Most Searched ETFs Of 2019

December 17, 2019

For ETFs, 2019 was the best of times, it was the worst—actually, no, it was pretty much just the best of times. Between the fee wars, the long-awaited ETF Rule and more than 200 new products hitting the market, this was yet another banner year for ETF issuers and investors alike.

As 2019 comes to a wrap, we thought it might be fun to look back on which fund reports got the most traffic in searches and talk about why they spark investor curiosity.  

No. 1: QQQ

ETF.com readers' favorite fund needs little introduction. The Invesco QQQ Trust (QQQ) is one of the oldest, largest and most liquid ETFs around. (Read: "ETF Of The Week: The Weirdest Fund Turns 20.")

With roughly $84 billion in assets under management (AUM), QQQ trades like a dream, making it by far investors' favorite proxy on the tech sector. QQQ is far from a pure play, however. Under the hood is a quirky mash-up of Nasdaq's biggest names, with more than one-third in nontech, nonfinancial securities.

Year to date, QQQ is up 35.1%.

No. 2: MJ

Marijuana had an exciting 2019, with seven new ETFs launched (including the first leveraged take) and more than a half-billion in new net inflows. So it's no wonder that the ETFMG Alternative Harvest ETF (MJ) remains a top draw for traders and retail investors alike fascinated by the promise of this budding new sector. (Read: "The Year In Marijuana ETFs.")

As the largest cannabis ETF, as well as the first to market, MJ has become something of a proxy for the marijuana industry writ large, even though the fund itself isn't precisely a pure play. (Its portfolio includes forward-looking stocks, such as alcohol, tobacco and fertilizer companies.) MJ is also no stranger to controversy or poor performance.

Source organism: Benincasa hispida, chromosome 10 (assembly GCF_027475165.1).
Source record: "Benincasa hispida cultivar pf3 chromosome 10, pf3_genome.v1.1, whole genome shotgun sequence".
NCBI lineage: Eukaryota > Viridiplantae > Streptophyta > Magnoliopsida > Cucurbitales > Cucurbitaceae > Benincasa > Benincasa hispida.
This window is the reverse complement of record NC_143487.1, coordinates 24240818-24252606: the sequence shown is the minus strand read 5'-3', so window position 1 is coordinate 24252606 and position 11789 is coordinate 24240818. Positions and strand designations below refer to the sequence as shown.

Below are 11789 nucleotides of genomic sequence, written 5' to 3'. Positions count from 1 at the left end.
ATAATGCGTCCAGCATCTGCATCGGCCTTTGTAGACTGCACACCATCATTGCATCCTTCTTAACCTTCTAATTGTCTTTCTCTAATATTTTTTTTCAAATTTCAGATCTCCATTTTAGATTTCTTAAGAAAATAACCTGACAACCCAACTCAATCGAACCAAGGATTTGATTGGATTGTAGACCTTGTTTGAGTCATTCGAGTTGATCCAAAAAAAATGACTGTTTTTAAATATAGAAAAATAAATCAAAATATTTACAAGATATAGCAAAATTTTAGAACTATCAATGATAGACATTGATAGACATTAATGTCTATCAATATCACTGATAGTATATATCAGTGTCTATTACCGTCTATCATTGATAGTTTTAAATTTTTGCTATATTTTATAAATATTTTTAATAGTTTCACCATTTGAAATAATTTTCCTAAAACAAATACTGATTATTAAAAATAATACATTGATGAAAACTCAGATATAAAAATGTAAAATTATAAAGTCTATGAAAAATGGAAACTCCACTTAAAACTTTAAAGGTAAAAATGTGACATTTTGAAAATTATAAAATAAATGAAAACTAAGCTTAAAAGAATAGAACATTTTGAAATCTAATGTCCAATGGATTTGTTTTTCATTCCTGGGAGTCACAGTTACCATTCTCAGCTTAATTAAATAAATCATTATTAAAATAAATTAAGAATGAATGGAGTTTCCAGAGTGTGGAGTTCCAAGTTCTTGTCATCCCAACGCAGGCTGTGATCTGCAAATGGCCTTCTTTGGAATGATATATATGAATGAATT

Still, with $702 million in AUM, MJ remains the go-to in the space; and while its seven competitors have tried to chip away at its dominance, so far none has been particularly successful.

MJ is down 28.4% year to date.

No. 3: SPY; No. 4: VOO; No. 9: IVV

It's telling that in a year that saw a deluge of new smart beta, thematic, active and even multifactor ETFs, the funds that attracted the most investor interest were those offering low-cost market beta—the same core equity exposure that has always made up the building blocks of any portfolio.

The SPDR S&P 500 ETF Trust (SPY), the Vanguard S&P 500 ETF (VOO) and the iShares Core S&P 500 ETF (IVV) together make up three of the four largest ETFs on the market. (VTI is the third; see below.)

They're also among the cheapest, with VOO costing 3 basis points and IVV costing 4 bps. (SPY costs 0.09%.) As the ETF fee wars rage on, we expect these three funds to remain top of mind for readers. (Read: "Fund Fee Wars Save Investors Billions.")

Year to date, SPY, VOO and IVV are up 28.7%, 28.8% and 28.7%, respectively.

No. 5: VYM

The Vanguard High Dividend Yield ETF (VYM) is one of two high dividend ETFs to end up on this list, which makes a lot of sense in context: Interest rates may be rising, but still they remain at historical lows, leaving investors scrambling for any sort of income they can find. (Read: "Using Dividend ETFs For Income.")

VYM takes a smart-beta-lite approach toward security selection: Firms in its selection universe are ranked by their forecasted dividends over the next 12-month period, then the top half of those are included in the index. Securities are then weighted by market cap, rather than by dividend.

That leads to a diverse, yet relatively cheap, dividend-oriented portfolio. Currently, VYM offers a distribution yield of 3.01%. While higher yields can be found elsewhere, at 0.06% in expenses, VYM is the cheapest game in town.

VYM is up 22.1%, year to date.

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